A report by the Responsible Mining Foundation in 2020 highlighted what the World Economic Forum described as a serious “trust deficit” between mining companies and the general public. Local communities in the immediate vicinity of mines and projects cited various issues which need to be resolved to address this.

Significant problems included a mismatch between societal expectations and mining business practices, a perceived lack of transparency due to poor or non-existent data sharing, a disconnect between company ESG commitments and real-world action, and selective sustainability reporting. Finally, the report stressed an urgent need for mining companies to address “unacceptable risks faced by many communities” and deal with “severe, adverse events” such as worker injuries and fatalities, and attacks aimed at human rights advocates.

Technological solutions

GlobalData’s thematic research gives a glimpse of how IoT and AI can be applied to some ESG concerns. One Chinese IoT company called Milesight have developed a smart underground ventilation control system, promising to enhance worker safety by enabling dynamic monitoring of hazardous gases. Similar technology has been deployed by Boliden AB at their Aitik copper mine in Sweden thanks to the supply of a low latency 5G network by Ericsson. Both atmospheric conditions and structural integrity can be monitored via remote sensors, resulting in significant risk reduction.

An example of how AI is being harnessed can be seen in companies like Weir group, a Scottish multinational engineering company, who have agreed to acquire a Canadian mining tech firm called Motion Metrics. Using their AI and “3D rugged machine vision technology” could enable increased “safety, efficiency, and sustainability” in mining operations.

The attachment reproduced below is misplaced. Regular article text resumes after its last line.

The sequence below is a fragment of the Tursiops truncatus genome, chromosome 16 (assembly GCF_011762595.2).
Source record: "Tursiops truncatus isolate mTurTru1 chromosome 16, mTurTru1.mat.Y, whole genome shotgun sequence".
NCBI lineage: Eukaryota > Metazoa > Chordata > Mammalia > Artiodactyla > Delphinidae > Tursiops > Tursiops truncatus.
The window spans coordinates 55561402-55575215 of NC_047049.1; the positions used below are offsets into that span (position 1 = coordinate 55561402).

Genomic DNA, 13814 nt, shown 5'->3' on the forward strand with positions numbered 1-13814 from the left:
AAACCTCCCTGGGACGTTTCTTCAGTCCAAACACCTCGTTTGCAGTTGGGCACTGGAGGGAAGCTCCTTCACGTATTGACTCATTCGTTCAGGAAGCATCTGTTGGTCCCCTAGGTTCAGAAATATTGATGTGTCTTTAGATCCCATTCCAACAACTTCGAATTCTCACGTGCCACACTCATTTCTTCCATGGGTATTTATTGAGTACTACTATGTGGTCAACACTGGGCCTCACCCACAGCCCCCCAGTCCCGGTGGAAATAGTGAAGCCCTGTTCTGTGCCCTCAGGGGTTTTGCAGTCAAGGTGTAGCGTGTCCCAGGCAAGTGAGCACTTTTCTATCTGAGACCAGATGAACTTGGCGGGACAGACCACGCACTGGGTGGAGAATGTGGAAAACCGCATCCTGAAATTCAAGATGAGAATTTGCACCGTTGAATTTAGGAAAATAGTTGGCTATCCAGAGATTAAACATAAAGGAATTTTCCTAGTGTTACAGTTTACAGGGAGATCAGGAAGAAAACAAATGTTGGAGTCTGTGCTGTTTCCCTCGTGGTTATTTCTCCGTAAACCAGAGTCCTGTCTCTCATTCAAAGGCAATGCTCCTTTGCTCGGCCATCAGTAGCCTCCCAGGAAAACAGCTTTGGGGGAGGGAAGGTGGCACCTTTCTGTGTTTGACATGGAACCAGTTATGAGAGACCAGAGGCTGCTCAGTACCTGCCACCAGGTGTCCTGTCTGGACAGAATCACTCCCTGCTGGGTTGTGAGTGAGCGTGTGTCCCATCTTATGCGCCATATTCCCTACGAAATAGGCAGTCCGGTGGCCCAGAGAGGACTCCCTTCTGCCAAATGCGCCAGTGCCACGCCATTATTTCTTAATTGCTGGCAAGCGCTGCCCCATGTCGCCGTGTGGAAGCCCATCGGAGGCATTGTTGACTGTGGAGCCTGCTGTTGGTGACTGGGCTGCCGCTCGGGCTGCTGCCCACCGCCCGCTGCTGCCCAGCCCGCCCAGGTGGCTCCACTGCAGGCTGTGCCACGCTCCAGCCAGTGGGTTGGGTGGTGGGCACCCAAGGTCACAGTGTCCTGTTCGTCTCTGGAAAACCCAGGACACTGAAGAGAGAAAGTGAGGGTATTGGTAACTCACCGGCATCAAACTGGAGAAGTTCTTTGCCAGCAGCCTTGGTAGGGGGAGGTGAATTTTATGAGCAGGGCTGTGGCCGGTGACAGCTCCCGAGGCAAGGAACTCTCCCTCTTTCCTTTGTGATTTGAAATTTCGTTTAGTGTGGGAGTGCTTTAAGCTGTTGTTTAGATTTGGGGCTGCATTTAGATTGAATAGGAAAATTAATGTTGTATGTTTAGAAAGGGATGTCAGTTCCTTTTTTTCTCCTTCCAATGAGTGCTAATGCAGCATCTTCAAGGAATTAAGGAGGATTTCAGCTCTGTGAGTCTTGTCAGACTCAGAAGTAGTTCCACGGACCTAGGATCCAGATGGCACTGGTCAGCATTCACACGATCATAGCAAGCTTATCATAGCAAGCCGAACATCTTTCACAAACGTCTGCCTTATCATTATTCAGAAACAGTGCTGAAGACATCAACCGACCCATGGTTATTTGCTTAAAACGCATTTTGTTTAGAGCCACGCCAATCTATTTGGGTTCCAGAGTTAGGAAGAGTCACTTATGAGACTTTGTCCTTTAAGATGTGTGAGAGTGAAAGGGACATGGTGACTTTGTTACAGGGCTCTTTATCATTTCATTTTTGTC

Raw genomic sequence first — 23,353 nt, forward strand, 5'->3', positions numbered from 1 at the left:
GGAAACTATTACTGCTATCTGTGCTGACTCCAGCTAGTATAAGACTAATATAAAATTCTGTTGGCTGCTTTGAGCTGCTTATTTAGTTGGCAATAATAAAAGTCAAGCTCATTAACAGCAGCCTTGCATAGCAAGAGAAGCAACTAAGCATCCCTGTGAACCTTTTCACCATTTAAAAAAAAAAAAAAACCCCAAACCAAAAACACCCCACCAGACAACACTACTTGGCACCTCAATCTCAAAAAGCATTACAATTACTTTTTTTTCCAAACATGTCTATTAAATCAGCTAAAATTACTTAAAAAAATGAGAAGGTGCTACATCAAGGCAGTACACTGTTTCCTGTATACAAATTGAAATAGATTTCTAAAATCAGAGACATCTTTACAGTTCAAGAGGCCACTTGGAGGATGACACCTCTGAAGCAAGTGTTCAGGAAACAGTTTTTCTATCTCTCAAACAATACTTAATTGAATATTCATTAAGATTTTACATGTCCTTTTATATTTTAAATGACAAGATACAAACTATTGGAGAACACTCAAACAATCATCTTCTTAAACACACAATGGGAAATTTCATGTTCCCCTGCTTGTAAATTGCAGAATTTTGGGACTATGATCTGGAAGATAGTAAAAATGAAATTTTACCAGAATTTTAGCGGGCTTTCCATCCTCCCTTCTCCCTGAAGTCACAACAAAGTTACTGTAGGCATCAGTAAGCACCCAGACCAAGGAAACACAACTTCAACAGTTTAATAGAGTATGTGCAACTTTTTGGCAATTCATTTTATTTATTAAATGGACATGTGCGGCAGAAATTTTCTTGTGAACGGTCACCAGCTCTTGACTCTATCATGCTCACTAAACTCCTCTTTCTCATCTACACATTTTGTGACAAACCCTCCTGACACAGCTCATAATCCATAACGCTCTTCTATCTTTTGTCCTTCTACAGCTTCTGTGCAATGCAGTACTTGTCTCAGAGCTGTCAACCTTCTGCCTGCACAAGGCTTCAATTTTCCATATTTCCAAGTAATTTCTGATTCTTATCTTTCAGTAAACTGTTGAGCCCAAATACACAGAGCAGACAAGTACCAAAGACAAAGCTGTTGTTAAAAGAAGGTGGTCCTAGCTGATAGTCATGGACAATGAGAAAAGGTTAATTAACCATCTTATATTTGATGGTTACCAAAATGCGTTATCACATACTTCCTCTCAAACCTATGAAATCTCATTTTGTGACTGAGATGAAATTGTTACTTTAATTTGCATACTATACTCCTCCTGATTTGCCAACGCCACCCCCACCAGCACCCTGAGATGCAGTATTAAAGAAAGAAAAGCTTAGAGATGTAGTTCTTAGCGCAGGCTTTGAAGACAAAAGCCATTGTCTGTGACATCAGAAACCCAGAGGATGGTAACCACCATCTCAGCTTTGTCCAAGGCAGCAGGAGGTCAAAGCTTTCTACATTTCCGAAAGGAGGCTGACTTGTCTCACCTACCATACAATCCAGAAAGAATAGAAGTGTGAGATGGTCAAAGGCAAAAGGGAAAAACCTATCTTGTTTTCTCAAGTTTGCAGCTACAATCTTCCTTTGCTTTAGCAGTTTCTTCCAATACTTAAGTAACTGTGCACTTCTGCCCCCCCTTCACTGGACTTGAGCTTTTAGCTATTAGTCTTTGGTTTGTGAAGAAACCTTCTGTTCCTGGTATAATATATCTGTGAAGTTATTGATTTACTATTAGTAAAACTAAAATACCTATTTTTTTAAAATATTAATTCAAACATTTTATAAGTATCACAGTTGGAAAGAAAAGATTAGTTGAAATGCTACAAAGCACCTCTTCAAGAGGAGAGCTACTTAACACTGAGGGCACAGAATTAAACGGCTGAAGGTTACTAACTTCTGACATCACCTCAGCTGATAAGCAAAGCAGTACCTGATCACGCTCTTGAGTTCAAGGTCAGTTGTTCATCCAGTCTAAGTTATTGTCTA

Other use cases include using AI and IoT to create smart video surveillance and predictive maintenance technologies which can enhance safety by reducing the risk of accidents. Using AI for prospecting allows companies to identify areas of high resource concentration prior to excavation and model explosive blasts using machine learning (ML) to minimise environmental impact whilst maximising efficiency. Combining AI, ML, and IoT could make future mines smarter, greener, safer, and more cost-effective.  

Tackling a broad range of underlying issues behind the “trust deficit” is thought to be critical for mining to overcome negative perceptions of the industry. Companies looking to attract and retain highly skilled workers may need to adopt a holistic approach to these and other challenges if they want to overcome the current and future skills gap faced by the sector.